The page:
Wayne Pacelle himself has famously declared, “We never said we funded animal shelters … That’s not in our history or in our statement.” The implication in its commercials is very strong, however. Less than 1% of HSUS’s massive funds go to shelters. That $19.99 a month that donors believe is helping find new homes for puppies and kittens is actually going towards building new homes for HSUS executives.

You might be wondering, well if the folks at HSUS aren’t spending money on shelters, surely they must be doing something productive with all that money, right?

Let’s start with two of its biggest expenses: $42 million and $44.3 million. That’s how much HSUS spends on fundraising (spending money to make money) and “Salaries and Benefits,” respectively. That’s not even counting the $2.5 Million in pension contributions. These Washington, D.C.-based individuals would be better compared to corporate fat cats than the humanitarians they depict themselves as being.

The organization has also sent over $50 million to accounts and hedge funds in the Caribbean Islands this decade. These corporate tax shelters would not be necessary for a virtuous charity; but we know that HSUS is something else entirely.

When they’re not stuffing their own pockets, they’re stuffing the pockets of their handpicked legislators, whose campaigns they support through their Humane Society Legislative Fund. With these politicians one phone call away, HSUS can scheme its way into any legislature it wants.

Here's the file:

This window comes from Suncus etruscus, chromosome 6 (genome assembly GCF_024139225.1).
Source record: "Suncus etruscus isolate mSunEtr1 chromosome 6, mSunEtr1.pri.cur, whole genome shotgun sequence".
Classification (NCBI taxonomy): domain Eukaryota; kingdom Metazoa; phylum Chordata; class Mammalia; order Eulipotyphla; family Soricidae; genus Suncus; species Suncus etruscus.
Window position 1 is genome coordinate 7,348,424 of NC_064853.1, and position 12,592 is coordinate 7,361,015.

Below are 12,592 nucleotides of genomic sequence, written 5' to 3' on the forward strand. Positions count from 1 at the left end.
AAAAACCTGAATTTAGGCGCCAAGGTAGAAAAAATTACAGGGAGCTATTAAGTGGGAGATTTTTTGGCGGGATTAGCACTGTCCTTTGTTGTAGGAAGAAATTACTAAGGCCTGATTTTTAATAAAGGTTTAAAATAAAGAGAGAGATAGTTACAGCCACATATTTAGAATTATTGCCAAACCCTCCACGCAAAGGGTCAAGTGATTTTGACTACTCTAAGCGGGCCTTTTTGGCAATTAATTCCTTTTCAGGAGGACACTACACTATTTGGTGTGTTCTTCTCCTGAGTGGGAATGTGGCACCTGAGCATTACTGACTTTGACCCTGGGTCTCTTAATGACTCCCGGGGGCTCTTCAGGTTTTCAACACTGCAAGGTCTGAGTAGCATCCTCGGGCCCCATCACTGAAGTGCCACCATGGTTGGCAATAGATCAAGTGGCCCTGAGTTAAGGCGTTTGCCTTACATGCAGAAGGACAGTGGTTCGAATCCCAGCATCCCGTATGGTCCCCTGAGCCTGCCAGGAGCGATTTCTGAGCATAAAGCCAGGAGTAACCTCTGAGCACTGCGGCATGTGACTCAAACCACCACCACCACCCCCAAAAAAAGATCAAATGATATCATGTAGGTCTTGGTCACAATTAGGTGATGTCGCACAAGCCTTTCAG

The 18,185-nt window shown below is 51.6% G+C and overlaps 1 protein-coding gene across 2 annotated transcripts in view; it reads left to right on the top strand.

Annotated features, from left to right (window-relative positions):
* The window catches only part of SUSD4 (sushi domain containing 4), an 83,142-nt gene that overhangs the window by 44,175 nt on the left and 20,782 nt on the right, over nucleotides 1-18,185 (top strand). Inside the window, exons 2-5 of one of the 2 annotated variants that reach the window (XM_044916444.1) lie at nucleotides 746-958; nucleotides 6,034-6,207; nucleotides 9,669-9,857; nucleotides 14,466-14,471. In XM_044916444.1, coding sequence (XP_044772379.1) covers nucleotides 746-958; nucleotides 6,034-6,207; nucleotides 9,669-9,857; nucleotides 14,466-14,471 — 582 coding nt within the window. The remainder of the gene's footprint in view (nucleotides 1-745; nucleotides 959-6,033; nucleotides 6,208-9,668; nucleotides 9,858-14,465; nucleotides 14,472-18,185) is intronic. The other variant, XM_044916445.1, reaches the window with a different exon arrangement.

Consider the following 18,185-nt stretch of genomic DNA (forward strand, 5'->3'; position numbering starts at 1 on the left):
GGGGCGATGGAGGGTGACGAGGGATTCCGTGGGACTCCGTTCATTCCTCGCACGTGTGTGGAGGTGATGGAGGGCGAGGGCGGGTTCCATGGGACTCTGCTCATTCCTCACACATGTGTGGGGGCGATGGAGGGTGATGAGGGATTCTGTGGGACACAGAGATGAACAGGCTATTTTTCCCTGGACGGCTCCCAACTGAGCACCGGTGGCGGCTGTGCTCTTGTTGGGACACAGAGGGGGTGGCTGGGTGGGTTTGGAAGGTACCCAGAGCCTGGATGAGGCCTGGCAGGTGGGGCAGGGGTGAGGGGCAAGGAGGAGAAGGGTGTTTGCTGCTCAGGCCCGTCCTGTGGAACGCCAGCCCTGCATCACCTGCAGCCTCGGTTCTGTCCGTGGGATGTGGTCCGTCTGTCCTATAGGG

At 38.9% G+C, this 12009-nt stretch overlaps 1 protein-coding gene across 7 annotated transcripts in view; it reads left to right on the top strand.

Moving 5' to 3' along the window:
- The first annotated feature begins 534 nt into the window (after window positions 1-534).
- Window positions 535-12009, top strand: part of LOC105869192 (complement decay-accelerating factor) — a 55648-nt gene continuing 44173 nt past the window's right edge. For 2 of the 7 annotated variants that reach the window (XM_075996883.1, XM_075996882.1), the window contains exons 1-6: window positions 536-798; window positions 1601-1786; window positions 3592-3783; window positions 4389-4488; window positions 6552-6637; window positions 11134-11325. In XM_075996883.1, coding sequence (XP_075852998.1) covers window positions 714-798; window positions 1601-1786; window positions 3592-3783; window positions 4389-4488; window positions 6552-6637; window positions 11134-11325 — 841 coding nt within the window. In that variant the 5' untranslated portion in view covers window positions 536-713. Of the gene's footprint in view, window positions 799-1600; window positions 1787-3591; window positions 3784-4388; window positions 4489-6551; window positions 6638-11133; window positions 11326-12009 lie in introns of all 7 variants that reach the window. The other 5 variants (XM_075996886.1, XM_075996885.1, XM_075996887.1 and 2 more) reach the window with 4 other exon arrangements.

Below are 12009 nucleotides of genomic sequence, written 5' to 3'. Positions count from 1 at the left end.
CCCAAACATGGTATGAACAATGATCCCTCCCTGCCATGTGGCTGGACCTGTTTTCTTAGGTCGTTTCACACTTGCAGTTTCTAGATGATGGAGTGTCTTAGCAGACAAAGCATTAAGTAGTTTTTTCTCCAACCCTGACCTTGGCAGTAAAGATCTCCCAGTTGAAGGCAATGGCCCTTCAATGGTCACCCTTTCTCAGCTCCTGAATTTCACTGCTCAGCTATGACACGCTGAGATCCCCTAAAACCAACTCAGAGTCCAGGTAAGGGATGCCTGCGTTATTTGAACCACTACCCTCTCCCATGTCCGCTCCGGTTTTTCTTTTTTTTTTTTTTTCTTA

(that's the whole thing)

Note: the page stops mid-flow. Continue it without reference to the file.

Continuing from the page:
Let’s not forget some of the now-very public transgressions HSUS has committed over the past few years. There was the public support for convicted dogfighting kingpin Michael Vick, for which the group was compensated very favorably for its rehabilitation of his image. There were the much-maligned decisions to raise funds in disaster-stricken areas of the country such as LouisianaOklahoma, and New Jersey, where they have been investigated over their methods of promising to use the funds to help displaced animals and then withholding it for other uses.

There was even the mafia-esque tactics of allegedly paying a witness to provide favorable testimony against a circus over its treatment of elephants. They were counter-sued after this was discovered, and agreed to pay a multi-million dollar settlement to make its problems go away.